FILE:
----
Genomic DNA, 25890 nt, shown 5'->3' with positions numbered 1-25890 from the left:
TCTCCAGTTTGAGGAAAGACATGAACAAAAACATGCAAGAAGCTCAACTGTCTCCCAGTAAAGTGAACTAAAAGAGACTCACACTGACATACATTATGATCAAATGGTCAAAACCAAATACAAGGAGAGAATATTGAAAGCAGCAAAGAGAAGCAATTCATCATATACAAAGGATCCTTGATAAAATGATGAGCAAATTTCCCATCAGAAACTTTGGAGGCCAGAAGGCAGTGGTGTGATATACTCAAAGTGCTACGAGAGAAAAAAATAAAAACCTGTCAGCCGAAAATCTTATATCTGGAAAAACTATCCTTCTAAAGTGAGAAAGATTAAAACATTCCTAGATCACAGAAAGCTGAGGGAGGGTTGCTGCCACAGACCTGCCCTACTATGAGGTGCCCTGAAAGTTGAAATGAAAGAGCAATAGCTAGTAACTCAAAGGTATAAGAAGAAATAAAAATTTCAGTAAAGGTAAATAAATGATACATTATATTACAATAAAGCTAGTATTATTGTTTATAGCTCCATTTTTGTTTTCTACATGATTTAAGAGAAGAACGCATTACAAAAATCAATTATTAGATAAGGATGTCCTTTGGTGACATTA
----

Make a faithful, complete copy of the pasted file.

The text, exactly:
Genomic DNA, 25890 nt, shown 5'->3' with positions numbered 1-25890 from the left:
TCTCCAGTTTGAGGAAAGACATGAACAAAAACATGCAAGAAGCTCAACTGTCTCCCAGTAAAGTGAACTAAAAGAGACTCACACTGACATACATTATGATCAAATGGTCAAAACCAAATACAAGGAGAGAATATTGAAAGCAGCAAAGAGAAGCAATTCATCATATACAAAGGATCCTTGATAAAATGATGAGCAAATTTCCCATCAGAAACTTTGGAGGCCAGAAGGCAGTGGTGTGATATACTCAAAGTGCTACGAGAGAAAAAAATAAAAACCTGTCAGCCGAAAATCTTATATCTGGAAAAACTATCCTTCTAAAGTGAGAAAGATTAAAACATTCCTAGATCACAGAAAGCTGAGGGAGGGTTGCTGCCACAGACCTGCCCTACTATGAGGTGCCCTGAAAGTTGAAATGAAAGAGCAATAGCTAGTAACTCAAAGGTATAAGAAGAAATAAAAATTTCAGTAAAGGTAAATAAATGATACATTATATTACAATAAAGCTAGTATTATTGTTTATAGCTCCATTTTTGTTTTCTACATGATTTAAGAGAAGAACGCATTACAAAAATCAATTATTAGATAAGGATGTCCTTTGGTGACATTA